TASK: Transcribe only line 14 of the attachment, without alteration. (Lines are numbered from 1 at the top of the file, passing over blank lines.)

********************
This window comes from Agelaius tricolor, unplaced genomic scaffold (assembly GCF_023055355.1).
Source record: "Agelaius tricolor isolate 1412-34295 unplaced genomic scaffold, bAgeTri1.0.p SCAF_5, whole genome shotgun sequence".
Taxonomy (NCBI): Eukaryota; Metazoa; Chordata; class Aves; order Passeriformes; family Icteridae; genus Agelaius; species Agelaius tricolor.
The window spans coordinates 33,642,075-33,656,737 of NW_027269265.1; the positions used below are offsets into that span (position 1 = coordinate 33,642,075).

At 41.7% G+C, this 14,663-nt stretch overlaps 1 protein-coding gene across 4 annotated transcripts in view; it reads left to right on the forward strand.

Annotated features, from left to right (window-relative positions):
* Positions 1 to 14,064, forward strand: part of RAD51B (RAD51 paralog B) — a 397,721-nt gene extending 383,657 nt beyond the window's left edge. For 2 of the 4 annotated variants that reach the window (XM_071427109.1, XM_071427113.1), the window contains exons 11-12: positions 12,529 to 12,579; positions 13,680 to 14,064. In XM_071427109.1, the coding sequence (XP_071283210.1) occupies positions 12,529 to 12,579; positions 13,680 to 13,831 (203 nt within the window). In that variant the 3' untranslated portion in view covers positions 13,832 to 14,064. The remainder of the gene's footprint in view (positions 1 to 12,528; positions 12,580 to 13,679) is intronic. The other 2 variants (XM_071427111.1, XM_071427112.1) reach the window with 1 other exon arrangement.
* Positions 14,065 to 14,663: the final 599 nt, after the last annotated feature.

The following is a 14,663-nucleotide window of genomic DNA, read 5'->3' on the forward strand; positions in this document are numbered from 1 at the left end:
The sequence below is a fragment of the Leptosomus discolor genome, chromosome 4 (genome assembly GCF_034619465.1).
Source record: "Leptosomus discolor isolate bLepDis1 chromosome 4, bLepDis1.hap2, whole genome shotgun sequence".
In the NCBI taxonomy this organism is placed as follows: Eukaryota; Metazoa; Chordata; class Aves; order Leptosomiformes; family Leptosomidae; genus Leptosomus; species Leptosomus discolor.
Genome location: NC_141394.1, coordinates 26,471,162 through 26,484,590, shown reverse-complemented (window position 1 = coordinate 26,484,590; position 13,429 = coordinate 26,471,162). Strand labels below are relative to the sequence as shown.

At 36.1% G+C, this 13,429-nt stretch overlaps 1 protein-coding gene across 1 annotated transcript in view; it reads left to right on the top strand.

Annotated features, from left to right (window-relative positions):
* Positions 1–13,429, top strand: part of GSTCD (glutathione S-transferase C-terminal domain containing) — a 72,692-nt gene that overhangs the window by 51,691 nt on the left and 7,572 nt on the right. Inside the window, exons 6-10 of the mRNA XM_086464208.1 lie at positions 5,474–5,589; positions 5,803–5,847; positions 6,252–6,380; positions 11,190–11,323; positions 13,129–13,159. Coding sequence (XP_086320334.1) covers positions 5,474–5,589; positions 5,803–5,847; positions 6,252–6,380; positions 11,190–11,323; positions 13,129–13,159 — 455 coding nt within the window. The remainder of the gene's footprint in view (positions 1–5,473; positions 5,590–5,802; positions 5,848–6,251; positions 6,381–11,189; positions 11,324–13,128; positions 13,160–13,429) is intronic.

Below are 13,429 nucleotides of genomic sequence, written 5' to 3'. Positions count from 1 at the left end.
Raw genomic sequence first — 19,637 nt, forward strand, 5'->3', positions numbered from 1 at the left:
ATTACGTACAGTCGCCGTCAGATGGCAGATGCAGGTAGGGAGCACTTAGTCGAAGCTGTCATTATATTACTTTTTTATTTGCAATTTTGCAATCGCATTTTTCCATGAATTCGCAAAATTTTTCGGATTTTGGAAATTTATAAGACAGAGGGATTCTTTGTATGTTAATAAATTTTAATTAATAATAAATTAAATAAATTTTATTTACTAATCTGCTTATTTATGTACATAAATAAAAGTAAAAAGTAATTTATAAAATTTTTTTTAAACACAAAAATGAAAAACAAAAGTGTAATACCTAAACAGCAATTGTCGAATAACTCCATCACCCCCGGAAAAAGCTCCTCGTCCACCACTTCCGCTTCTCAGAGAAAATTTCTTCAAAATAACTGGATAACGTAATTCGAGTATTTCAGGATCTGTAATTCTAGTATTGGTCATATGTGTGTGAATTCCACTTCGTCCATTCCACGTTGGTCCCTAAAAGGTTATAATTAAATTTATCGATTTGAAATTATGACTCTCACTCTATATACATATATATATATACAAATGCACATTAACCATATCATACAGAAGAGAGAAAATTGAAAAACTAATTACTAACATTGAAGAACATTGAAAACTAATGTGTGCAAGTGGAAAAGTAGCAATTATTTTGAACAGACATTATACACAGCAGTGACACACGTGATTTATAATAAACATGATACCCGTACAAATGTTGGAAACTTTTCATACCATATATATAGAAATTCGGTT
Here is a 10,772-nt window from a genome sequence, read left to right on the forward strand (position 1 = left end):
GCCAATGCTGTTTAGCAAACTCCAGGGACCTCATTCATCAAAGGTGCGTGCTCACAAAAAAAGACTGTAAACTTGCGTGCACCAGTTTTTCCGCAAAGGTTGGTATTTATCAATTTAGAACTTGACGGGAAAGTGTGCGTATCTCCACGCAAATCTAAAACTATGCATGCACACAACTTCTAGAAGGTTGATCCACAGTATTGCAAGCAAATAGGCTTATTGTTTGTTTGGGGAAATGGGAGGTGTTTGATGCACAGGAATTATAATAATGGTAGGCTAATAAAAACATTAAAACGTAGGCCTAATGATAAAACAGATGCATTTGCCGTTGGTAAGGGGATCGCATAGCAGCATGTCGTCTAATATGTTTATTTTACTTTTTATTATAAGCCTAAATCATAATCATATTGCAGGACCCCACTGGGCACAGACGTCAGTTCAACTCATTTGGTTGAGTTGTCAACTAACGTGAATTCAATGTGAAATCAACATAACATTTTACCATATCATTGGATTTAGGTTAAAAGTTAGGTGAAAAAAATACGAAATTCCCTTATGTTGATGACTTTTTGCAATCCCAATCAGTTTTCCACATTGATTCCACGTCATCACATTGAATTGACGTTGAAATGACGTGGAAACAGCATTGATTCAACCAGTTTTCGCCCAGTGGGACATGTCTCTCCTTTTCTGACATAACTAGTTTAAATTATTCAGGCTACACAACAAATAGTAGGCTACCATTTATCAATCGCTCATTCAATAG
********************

At 36.1% G+C, this 13,429-nt stretch overlaps 1 protein-coding gene across 1 annotated transcript in view; it reads left to right on the top strand.